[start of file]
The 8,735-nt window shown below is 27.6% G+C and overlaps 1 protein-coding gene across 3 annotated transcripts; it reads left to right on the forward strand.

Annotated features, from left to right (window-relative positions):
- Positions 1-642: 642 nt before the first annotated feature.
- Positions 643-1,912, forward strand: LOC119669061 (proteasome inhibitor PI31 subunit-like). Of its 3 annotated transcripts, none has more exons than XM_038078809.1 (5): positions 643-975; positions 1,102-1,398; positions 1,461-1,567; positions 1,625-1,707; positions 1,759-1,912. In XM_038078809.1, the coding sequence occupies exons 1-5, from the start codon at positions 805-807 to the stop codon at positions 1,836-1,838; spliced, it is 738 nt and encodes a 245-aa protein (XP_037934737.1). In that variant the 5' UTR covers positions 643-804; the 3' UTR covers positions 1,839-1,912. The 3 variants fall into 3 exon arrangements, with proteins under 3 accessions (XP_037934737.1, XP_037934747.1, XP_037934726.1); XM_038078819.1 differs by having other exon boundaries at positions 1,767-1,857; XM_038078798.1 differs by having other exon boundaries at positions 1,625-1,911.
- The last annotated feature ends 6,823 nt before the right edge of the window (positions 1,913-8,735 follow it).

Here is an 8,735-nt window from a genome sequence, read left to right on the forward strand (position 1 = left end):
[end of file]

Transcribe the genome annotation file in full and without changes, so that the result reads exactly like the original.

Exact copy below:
The 8,735-nt window shown below is 27.6% G+C and overlaps 1 protein-coding gene across 3 annotated transcripts; it reads left to right on the forward strand.

Annotated features, from left to right (window-relative positions):
- Positions 1-642: 642 nt before the first annotated feature.
- Positions 643-1,912, forward strand: LOC119669061 (proteasome inhibitor PI31 subunit-like). Of its 3 annotated transcripts, none has more exons than XM_038078809.1 (5): positions 643-975; positions 1,102-1,398; positions 1,461-1,567; positions 1,625-1,707; positions 1,759-1,912. In XM_038078809.1, the coding sequence occupies exons 1-5, from the start codon at positions 805-807 to the stop codon at positions 1,836-1,838; spliced, it is 738 nt and encodes a 245-aa protein (XP_037934737.1). In that variant the 5' UTR covers positions 643-804; the 3' UTR covers positions 1,839-1,912. The 3 variants fall into 3 exon arrangements, with proteins under 3 accessions (XP_037934737.1, XP_037934747.1, XP_037934726.1); XM_038078819.1 differs by having other exon boundaries at positions 1,767-1,857; XM_038078798.1 differs by having other exon boundaries at positions 1,625-1,911.
- The last annotated feature ends 6,823 nt before the right edge of the window (positions 1,913-8,735 follow it).

Here is an 8,735-nt window from a genome sequence, read left to right on the forward strand (position 1 = left end):